What Do You Measure?

I've mentioned before how much I enjoyed Just Ask Leadership by Gary B. Cohen. He talks in the book about a conversation he had with Robert Fry (former executive vice president of L.L. Bean), when he asked him "What is the single most powerful question you've ever been asked in your career?" He explains the answer:

The answer came to him immediately, but before he shared it, he provided the context. His company measured everything, which is a fairly standard practice for companies that have grown up in the direct marketing industry. But when an outside consultant asked, "What are the top two or three key measurements to know that you're reaching your goals?" the executive committee fell silent. According to Bob, "As you looked around the table you could sense a fear of not knowing. Each of us had plenty of key performance indicators in our departments, but none that as a company we could all agree on were the most important. It was totally shocking how a company this well organized and planned could be stumped by such a straightforward question."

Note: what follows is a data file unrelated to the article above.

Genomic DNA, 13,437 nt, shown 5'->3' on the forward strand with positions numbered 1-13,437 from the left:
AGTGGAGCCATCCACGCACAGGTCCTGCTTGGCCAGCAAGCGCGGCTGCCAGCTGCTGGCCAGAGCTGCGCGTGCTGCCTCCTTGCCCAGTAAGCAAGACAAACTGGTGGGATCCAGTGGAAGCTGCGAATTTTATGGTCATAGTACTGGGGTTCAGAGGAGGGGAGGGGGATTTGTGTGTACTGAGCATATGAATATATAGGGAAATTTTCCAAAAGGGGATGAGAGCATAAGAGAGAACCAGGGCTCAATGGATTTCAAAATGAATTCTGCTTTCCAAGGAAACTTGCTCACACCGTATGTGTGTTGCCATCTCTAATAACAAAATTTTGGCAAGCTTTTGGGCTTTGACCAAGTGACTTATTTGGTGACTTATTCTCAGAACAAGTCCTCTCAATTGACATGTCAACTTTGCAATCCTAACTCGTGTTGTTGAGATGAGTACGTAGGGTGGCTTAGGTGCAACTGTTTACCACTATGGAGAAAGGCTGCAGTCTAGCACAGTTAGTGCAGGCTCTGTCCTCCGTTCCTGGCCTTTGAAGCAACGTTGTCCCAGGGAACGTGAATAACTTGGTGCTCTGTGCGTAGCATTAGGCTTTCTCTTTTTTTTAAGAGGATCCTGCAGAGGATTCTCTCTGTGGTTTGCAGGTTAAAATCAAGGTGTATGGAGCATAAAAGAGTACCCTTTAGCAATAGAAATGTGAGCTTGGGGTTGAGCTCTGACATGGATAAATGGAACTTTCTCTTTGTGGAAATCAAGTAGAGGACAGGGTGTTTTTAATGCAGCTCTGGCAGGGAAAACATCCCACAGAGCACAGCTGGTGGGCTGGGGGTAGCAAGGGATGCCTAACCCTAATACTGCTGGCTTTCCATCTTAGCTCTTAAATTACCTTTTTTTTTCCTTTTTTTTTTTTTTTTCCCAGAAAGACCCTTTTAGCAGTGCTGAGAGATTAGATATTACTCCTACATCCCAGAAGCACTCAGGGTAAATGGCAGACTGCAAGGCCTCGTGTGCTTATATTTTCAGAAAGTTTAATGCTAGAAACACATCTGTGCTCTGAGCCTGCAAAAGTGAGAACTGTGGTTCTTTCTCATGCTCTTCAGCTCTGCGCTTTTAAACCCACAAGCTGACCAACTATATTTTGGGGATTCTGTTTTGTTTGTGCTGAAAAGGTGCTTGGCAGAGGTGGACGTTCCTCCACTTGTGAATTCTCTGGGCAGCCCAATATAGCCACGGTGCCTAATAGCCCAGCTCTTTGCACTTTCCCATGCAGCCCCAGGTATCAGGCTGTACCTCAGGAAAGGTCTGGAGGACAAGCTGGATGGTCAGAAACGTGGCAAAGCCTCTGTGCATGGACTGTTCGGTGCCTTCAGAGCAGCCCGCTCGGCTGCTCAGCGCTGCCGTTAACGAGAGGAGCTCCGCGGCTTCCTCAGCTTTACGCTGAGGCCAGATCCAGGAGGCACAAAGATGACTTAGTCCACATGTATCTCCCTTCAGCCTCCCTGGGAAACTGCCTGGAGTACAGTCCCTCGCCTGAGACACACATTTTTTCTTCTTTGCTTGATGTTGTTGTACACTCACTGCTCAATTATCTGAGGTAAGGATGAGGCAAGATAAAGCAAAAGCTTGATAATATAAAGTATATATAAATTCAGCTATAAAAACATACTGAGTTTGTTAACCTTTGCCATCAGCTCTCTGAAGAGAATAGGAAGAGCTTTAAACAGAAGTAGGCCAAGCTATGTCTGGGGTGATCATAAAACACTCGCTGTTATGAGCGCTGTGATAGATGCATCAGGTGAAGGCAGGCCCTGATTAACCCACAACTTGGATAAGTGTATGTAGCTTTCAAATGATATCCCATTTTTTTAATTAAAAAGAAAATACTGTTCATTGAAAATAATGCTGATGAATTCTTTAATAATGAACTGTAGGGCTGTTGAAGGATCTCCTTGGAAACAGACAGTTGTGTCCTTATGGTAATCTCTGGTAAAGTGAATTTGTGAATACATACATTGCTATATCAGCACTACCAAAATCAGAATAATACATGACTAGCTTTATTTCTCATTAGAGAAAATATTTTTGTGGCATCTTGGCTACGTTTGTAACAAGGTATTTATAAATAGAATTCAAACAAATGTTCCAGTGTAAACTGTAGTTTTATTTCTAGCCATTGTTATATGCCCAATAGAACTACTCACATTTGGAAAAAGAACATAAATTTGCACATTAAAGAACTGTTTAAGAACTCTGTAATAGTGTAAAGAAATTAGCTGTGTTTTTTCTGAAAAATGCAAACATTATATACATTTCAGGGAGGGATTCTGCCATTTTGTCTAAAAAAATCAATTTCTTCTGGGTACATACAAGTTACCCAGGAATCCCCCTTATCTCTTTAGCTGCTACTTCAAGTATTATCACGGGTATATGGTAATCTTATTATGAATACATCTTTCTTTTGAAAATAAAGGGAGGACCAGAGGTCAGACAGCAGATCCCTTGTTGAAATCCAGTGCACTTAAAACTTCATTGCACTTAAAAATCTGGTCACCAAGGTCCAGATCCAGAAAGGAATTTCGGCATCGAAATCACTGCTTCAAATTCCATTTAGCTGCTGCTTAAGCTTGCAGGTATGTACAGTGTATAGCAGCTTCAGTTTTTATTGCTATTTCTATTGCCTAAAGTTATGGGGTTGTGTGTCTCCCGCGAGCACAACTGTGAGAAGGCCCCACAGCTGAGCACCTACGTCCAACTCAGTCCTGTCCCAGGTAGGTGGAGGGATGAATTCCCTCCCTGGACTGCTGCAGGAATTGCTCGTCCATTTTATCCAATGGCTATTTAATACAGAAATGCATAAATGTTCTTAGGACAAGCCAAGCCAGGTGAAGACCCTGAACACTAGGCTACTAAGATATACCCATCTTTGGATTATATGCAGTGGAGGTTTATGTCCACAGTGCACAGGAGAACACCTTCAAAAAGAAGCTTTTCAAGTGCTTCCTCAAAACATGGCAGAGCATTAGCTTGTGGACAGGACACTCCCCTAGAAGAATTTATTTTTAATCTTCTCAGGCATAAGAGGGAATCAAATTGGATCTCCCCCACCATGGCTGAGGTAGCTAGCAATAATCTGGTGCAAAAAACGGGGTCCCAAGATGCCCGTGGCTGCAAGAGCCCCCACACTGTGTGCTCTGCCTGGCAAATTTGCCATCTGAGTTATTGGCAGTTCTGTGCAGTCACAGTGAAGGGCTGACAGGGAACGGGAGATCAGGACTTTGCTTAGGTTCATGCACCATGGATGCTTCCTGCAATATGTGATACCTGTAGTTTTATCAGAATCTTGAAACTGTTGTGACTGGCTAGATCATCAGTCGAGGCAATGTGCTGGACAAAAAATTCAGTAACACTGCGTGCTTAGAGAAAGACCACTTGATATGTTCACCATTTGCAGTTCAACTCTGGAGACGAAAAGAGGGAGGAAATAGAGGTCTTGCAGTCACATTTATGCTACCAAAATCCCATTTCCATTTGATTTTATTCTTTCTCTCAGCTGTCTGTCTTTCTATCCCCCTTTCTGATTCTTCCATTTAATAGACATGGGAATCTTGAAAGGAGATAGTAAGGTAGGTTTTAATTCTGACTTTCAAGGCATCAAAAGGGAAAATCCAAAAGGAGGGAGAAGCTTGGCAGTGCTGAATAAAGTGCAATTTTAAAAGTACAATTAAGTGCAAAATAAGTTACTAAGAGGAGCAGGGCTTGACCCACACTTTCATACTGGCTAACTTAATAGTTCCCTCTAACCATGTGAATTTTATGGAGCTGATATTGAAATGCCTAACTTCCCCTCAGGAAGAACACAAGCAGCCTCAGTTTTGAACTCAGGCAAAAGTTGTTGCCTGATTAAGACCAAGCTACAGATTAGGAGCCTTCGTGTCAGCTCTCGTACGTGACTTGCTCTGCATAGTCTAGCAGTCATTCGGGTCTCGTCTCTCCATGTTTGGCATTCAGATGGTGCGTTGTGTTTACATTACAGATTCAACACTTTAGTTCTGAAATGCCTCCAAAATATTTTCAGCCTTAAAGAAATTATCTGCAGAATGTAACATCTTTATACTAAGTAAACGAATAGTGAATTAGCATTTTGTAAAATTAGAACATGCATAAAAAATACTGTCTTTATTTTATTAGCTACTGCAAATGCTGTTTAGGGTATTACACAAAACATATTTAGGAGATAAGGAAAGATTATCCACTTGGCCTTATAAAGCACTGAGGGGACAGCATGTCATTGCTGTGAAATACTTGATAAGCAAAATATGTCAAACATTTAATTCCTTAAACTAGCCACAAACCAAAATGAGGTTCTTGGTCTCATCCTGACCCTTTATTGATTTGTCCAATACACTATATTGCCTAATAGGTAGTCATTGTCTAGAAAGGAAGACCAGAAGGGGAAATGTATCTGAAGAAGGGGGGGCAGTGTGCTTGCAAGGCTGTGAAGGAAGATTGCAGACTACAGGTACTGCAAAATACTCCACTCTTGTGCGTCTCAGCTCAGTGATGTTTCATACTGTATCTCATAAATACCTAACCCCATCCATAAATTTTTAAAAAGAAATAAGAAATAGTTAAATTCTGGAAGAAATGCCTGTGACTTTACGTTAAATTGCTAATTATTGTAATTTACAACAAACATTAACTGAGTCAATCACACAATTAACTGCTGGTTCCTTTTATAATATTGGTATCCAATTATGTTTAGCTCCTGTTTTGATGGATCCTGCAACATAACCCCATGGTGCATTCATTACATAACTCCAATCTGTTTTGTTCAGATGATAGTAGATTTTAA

So my question for you, church leaders, is what would your answer be? What are the top two or three more important things that you measure? Is it attendance? Baptisms? Money in the offering plate? Or perhaps you measure the depth at which people are becoming more Christ-like or the success at making disciples? If so, exactly how do you measure that?

I wonder if we should be measuring community impact? What if the success of a local church was measured by whether unwed teen pregnancies went down in that community? Or divorce rates were reduced? Or graduation rates went up? Or poverty was eliminated?

I personally don't think every church will have the same measurements. But I do think it is important to wrestle with the question. And...to be in agreement with your leadership team about your answer.

Tim Stevens18 Comments